Laura Hagar Rush, WINDSOR TIMES
While humans struggle with COVID-19, a migratory bird faces a different epidemic
On Feb. 8, California Fish & Game took the unusual step of asking residents of Sonoma County and several other counties to take down their bird feeders and bring in their bird baths because of an outbreak of salmonellosis among an innocuous little brown bird called the pine siskin.
Veronica Bowers of Native Songbird Care & Conservation in Sebastopol said the outbreak actually began in fall, but that it — like another outbreak we could name — has grown over the winter.
Bowers said that Sonoma County has its own very small population of pine siskins, but that the ones that are getting ill are pine siskins that have migrated south in the thousands from the boreal forests of Canada.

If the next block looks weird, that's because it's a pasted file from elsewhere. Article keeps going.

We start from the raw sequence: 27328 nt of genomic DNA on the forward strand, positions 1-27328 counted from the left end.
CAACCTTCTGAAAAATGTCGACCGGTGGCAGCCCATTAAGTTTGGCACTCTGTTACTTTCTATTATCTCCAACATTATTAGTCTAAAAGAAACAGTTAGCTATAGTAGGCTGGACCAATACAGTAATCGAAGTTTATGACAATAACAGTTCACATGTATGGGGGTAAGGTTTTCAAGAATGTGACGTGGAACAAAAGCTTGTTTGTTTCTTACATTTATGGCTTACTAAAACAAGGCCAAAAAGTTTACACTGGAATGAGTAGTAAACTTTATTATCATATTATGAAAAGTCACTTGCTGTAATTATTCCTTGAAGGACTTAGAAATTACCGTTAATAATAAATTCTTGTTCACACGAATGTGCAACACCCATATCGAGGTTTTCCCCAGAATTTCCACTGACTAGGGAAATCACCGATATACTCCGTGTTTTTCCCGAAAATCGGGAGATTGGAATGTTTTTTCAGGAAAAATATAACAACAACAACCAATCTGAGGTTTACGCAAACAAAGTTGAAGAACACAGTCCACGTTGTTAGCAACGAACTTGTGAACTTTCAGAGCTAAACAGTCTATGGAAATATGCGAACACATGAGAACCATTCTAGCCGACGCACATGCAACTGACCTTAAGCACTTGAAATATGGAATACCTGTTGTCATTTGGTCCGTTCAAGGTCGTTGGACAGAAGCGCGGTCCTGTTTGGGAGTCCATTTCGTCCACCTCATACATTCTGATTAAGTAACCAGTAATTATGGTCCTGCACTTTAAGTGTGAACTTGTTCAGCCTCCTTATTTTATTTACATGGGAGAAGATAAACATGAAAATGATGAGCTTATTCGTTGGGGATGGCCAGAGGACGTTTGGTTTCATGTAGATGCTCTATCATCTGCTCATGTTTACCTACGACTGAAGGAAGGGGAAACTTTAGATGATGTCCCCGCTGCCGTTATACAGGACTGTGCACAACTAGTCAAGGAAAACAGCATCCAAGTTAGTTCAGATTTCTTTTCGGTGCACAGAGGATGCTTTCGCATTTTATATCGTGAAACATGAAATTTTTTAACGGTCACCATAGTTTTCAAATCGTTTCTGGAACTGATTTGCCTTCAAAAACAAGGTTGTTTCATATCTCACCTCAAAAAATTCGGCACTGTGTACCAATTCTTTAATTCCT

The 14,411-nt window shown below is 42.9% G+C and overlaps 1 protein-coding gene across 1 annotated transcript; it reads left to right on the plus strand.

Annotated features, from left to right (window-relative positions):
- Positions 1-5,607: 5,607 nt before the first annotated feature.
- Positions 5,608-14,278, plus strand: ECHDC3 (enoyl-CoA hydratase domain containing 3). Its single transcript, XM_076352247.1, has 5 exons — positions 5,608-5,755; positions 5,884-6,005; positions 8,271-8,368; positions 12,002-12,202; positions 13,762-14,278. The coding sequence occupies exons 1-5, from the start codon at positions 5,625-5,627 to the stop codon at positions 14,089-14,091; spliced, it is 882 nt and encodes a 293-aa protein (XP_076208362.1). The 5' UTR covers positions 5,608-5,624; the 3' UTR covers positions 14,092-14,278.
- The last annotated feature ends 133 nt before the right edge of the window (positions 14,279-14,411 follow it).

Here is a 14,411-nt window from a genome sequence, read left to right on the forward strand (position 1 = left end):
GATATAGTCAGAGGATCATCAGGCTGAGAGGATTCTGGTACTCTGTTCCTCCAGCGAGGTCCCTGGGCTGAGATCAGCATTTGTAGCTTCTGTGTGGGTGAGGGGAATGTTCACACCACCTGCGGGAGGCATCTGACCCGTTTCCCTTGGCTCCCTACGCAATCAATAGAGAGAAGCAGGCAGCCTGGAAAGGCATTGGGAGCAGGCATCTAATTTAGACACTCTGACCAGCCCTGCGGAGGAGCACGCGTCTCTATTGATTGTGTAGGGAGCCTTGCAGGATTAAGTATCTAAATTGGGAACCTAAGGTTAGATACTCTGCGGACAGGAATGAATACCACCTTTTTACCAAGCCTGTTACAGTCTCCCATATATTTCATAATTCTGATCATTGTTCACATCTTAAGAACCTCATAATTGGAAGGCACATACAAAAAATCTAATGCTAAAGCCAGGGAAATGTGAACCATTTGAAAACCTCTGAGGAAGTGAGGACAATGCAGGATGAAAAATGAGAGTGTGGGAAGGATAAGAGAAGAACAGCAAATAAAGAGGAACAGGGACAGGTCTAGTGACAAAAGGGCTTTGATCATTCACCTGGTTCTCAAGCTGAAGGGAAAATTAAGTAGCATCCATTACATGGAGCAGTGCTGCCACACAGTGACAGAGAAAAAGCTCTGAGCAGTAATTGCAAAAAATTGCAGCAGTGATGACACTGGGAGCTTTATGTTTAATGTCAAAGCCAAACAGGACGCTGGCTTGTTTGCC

They’re coming in larger numbers than usual this year, a phenomenon called an irruption, and that’s often accompanied, she said, by a salmonellosis outbreak.
The pine siskins aren’t bringing the disease. Rather they’re picking it up from local birds when they congregate at bird feeders or when they use improperly-cleaned bird baths.
“There are a lot of wild birds who are carriers of it, and they just remain asymptomatic, but they’re shedding it by pooping at bird feeders and bird baths,” Bowers said. “There’s probably some immunity among our population of songbirds that are frequenting bird feeders here in California, but for whatever reason that population of pine siskins that come down from further north are just highly susceptible to the salmonella bacteria.”
Typical signs of the illness are lethargy, puffy or fluffed up appearance, and occasionally swollen or irritated eyes. The disease is usually fatal. The last serious outbreak happened in 2014-2015, Bowers said.